If attempting to deliver a mixed scope connection group to the computer you will get the following event 1048 error:
Mixed scope connection groups always need to be targeted at the user
There must be at least one mandatory package per connection group otherwise delivery will fail with the following event 8004 error:
Mandatory packages are required to be present in cache for a connection group to be published otherwise delivery will fail with the following event 8012 error:
Packages must be detached from any connection groups for which they are mandatory members before they can be published otherwise the action will fail with the following event 1016 error:
Regardless of whether a package is published, aslong as it is present in cache it will be generated into the effective connection group when the connection group is delivered. For regeneration behaviour after delivery of connection groups read the following:
This can be found in %PROGRAMDATA%\Microsoft\AppV\Client\Catalog\PackageGroups\
This can be found in %PROGRAMDATA%\Microsoft\AppV\Client\Catalog\PackageGroups\
This can be found in %APPDATA%\Microsoft\AppV\Client\Catalog\PackageGroups\
This can be found in %APPDATA%\Microsoft\AppV\Client\Catalog\PackageGroups\
This is handled by the Priority=”_” value within the effective .xml. More details on connection group conflicts can be read here
This is dictated by the order in which the packages are listed in the connection group (highest priority first). Merged roots in SP3 now mean that conflicting paths will be merged however file conflicts will still be handled via the priority handler I.e file will be read from package with most priority where it can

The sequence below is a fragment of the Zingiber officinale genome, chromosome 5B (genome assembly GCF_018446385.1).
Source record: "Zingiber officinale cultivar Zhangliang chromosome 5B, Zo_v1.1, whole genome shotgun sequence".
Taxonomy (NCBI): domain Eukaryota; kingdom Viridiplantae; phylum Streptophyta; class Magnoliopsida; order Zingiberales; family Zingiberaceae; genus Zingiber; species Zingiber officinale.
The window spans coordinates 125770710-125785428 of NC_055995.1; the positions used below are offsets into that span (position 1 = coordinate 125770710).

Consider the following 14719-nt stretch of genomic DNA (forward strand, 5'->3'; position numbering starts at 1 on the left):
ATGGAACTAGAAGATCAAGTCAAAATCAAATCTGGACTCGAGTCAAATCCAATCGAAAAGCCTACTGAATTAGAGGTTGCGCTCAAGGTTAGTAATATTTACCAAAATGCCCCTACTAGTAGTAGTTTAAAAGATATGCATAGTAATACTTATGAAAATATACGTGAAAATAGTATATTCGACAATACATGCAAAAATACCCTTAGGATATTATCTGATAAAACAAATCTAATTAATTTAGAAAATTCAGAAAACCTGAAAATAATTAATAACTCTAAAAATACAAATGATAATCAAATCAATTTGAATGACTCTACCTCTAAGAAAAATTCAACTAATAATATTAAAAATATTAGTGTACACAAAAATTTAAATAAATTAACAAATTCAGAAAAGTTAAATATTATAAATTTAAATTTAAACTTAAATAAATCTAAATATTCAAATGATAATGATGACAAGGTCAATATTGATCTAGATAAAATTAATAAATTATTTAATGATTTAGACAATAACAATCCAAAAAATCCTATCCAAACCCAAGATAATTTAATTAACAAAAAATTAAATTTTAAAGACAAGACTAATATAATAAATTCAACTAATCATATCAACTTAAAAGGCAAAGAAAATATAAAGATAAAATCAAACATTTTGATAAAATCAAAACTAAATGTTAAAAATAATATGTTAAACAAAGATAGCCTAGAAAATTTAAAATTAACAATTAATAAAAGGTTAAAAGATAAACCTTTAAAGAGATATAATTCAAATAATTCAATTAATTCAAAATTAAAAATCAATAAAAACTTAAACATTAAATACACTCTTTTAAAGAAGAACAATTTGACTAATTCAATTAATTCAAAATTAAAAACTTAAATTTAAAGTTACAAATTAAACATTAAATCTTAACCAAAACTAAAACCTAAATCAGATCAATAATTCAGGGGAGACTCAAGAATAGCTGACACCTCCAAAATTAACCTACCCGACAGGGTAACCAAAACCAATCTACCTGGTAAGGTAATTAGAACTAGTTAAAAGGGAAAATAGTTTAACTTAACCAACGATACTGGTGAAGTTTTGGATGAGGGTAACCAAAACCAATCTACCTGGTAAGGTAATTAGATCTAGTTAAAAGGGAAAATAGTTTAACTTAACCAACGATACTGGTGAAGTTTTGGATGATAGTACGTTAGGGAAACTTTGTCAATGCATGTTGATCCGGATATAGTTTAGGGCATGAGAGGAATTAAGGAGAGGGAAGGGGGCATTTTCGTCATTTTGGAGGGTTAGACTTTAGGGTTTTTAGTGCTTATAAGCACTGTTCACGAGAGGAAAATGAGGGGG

This applies when using the native ‘Virtual Environments’ functionality for connection groups within SCCM 2012 at this point in time
This is achieved by using the -UserSID parameter when using the Enable-AppVClientConnectionGroup or Disable-AppVClientConnectionGroup cmdlet
By default all COM integration is set to isolated however if you have changed this in any of your member packages then it must be set consistently the same across all others. If not you will receive the following 20001 error and the connection group will not publish.
SP3 for App-V 5.0 introduced a new feature called RequirePublishAsAdmin which allows Administrators to restrict non-admins publishing packages to themselves if they are already added to the machine. For a full run down of this feature read here, it was on this post a commenter brought up the question of whether or not this feature would work with SCCM delivery (Thanks IV!), assuming it would work I thought I would test just to confirm however what I found is the commenters concerns were indeed justified….
Once RequirePublishAsAdmin is enabled and a non-admin user tries to take delivery of a user targeted App-V application the delivery fails and the following error occurs:
The cause of this error is exactly as suspected by the commenter on my previous post, the PowerShell process running the publish command runs as th user and therefore is automatically blocked from running.
If we dig into the AppEnforce.log we find evidence of this:
Above you can see the first App-V command which is the Add operation runs with a PID 2916 and completes successfully with a return code of 0.
However the second command which is the Publish operation runs with a PID of 1572 and fails with a return code of 1.
A quick ProcMon shows us that as suspected PID 2916 (Add) runs as system and PID 1572 (Publish) runs as the user and therefore fails.
In summary the RequirePublishAsAdmin feature is not fully compatible with SCCM 2012 user targeted deliveries. I have tested the same scenario with App-V Server with no issues.